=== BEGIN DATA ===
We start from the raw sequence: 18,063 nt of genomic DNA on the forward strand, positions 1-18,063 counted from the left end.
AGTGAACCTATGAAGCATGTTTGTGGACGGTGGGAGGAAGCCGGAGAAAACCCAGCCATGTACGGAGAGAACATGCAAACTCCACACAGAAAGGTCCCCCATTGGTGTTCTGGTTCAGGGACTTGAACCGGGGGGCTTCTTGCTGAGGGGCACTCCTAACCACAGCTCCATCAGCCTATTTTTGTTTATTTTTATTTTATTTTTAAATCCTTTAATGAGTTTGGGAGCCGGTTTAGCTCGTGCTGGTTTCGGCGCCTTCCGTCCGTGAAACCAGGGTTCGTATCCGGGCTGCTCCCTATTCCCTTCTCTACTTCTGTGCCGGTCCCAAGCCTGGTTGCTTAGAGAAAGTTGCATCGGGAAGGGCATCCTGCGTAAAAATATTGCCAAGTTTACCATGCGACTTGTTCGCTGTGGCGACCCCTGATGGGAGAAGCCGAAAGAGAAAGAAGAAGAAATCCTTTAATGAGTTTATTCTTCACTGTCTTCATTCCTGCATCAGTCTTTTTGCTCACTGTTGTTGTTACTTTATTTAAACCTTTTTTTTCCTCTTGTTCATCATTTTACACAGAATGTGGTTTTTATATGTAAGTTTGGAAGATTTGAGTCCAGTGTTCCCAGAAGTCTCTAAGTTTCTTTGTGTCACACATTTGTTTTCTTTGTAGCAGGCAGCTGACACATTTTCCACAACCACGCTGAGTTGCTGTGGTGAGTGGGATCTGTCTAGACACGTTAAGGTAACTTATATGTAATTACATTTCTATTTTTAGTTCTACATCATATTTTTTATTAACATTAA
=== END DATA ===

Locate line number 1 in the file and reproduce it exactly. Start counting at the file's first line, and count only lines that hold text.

We start from the raw sequence: 18,063 nt of genomic DNA on the forward strand, positions 1-18,063 counted from the left end.